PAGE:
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Expressions of Identity and Self in Daily Life at a Group Home for Older Persons With Dementia in Japan
Mälardalen University, School of Health, Care and Social Welfare, Health and Welfare.ORCID iD: 0000-0002-5711-2391
Koshien Junior College, Nishinomiya JAPAN.
Kwansei Gakuin University, Nishinomiya, JAPAN.
2015 (English)In: Care Management Journals, ISSN 1521-0987, Vol. 16, no 2, 64-78 p.Article in journal (Refereed) Published
Abstract [en]

This study focuses on expressions of identity and self among residents at a group home for older persons with dementia in Japan—a study, which started as an explorative study on spirituality—and how residents make meaning of life. Although aware of stages of dementia illness and briefly commenting on these, the analysis does not make any specific point of it. This article views dementia from a sociocultural perspective and is based on participant observations at a group home with 19 residents, combined with interviews with 6 of them. Two central concepts for the study are discussed and drawn on in the analysis: ie, meaning home and family, and dementia and boke, senility. The study examines how the group home is ie and concludes that it is “home enough” in the sense that one’s identity and self are honored here. The old word boke represents a state in which one has “given up” any attempts to keep one’s mental health. This concept was used by some residents to mark the line between those who were “helpless” with boke and those who could manage by themselves without boke. Identities are analyzed in different terms: as profession, as feeling secure, as being physically close, in social interactions, and as being cared for properly also after death. The analysis of self and identity showed that contentment in life was expressed in various ways, as a whole or as a patchwork with light and dark colors, and that it is still in process. Here, the supportive but discreet scaffolding of staff seems to matter. Life is lived until death, and the farewell ceremonies are analyzed as existential closures for many—and for life finalized here at Ie, the group home.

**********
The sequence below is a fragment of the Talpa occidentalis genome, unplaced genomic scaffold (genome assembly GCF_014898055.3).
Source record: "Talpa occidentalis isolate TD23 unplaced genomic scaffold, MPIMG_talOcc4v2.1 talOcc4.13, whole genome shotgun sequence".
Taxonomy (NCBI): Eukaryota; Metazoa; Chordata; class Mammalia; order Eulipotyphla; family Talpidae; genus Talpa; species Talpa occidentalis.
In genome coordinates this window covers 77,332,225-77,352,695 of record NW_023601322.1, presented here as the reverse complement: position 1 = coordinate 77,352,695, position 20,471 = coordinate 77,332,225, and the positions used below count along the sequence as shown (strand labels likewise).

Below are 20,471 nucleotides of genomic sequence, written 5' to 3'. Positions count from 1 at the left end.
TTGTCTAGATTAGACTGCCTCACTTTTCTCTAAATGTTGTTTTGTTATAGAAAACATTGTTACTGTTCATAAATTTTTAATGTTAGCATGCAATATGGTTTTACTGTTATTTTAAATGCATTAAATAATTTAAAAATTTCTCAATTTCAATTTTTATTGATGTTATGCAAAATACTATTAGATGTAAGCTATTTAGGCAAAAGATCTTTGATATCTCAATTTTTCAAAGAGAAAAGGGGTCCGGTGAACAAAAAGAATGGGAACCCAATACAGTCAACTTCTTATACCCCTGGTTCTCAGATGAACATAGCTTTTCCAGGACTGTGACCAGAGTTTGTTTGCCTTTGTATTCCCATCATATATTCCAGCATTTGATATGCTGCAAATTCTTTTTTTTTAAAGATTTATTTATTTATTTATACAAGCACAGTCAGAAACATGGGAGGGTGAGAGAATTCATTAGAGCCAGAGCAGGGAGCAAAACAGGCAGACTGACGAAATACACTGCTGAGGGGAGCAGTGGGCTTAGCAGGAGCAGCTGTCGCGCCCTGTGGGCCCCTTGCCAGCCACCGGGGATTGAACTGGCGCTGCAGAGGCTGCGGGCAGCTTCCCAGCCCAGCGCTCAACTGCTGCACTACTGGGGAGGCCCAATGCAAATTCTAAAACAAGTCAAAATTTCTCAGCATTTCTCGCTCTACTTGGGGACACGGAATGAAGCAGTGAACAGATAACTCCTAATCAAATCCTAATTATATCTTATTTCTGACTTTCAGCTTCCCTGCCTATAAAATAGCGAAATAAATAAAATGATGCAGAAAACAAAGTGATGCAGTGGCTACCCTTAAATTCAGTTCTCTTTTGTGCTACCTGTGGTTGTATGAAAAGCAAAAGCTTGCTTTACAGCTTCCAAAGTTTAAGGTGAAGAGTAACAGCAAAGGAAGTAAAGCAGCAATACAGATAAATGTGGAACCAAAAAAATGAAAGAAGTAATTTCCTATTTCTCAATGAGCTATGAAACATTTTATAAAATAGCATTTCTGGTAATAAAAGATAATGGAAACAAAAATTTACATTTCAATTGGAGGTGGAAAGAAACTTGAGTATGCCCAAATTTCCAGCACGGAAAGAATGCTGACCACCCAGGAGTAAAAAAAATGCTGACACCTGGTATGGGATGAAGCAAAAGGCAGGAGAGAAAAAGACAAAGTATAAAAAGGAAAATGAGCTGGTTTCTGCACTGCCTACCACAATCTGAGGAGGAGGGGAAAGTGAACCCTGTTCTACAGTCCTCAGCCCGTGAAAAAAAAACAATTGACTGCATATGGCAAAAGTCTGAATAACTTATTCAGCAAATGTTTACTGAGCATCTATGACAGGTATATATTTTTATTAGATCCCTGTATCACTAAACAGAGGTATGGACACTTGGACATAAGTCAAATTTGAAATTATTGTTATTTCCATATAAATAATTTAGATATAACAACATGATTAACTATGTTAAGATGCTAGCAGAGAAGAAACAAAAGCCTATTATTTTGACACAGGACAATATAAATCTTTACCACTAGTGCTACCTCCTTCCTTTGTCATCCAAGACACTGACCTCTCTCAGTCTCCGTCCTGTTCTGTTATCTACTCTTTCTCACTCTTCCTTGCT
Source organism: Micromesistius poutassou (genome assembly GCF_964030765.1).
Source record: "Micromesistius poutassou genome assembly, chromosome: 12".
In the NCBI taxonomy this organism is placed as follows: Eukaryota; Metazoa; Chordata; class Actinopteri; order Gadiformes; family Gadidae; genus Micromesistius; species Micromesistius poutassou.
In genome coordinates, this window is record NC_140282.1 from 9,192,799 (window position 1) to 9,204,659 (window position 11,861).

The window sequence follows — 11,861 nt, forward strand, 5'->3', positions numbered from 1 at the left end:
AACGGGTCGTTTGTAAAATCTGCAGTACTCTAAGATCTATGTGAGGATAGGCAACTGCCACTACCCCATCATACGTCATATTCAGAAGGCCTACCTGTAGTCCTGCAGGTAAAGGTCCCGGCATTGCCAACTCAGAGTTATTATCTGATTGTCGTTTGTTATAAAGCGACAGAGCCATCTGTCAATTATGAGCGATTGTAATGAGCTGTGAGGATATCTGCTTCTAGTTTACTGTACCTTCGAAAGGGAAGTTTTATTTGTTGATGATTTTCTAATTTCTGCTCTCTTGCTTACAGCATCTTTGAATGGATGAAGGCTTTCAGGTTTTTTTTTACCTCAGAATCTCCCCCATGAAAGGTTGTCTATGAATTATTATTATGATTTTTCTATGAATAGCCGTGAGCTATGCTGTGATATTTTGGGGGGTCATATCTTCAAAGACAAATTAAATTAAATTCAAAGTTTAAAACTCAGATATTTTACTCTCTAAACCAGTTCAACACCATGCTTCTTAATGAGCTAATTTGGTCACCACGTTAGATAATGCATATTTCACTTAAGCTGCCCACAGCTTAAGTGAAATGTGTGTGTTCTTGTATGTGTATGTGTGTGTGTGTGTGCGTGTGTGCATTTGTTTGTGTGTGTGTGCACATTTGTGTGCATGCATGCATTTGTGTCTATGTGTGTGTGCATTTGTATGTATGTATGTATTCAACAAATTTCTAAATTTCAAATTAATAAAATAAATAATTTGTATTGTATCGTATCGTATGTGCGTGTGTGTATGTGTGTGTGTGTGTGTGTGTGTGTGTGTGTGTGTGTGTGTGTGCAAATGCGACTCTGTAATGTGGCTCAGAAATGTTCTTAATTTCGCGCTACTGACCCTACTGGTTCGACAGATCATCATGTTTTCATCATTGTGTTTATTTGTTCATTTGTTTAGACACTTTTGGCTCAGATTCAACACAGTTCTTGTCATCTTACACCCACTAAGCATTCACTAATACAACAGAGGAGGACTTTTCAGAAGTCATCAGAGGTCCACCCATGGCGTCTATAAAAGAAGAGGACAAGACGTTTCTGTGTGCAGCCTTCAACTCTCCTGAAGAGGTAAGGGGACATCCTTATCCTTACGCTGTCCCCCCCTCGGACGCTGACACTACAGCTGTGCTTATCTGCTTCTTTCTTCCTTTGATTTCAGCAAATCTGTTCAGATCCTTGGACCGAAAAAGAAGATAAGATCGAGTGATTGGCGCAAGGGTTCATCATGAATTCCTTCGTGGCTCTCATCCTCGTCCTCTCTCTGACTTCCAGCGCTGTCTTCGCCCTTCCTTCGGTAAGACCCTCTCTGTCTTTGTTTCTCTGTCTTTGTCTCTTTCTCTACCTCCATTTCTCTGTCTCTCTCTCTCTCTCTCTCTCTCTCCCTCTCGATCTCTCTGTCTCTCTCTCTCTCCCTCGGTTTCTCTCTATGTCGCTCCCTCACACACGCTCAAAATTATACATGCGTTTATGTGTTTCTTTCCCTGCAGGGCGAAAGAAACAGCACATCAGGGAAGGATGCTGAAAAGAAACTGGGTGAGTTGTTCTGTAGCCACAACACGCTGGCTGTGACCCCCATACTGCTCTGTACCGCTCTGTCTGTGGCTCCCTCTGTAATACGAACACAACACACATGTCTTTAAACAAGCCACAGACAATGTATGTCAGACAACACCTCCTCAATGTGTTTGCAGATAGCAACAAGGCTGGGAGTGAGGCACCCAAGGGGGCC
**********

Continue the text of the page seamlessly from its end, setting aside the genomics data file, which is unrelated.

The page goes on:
Place, publisher, year, edition, pages
Springer Publishing Company, 2015. Vol. 16, no 2, 64-78 p.
Keyword [en]
dementia; Japan; participant observations; spirituality;
National Category
Social Sciences Health Sciences
Research subject
Social Work
Identifiers
URN: urn:nbn:se:mdh:diva-29417DOI: 10.1891/1521-0987.16.2.64Scopus ID: 2-s2.0-84931095011OAI: oai:DiVA.org:mdh-29417DiVA: diva2:865991
Note

Published in a Special issue Ethnocultural contextualization ofdementia care in Care Management Journals 16(2), edited by Eleonor Antelius and John Traphagan

Available from: 2015-10-30 Created: 2015-10-30 Last updated: 2016-04-20Bibliographically approved

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CiteExportLink to record
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Cite
Citation style
  • apa
  • ieee
  • modern-language-association-8th-edition
  • vancouver
  • Other style
More styles
Language
  • de-DE
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Output format
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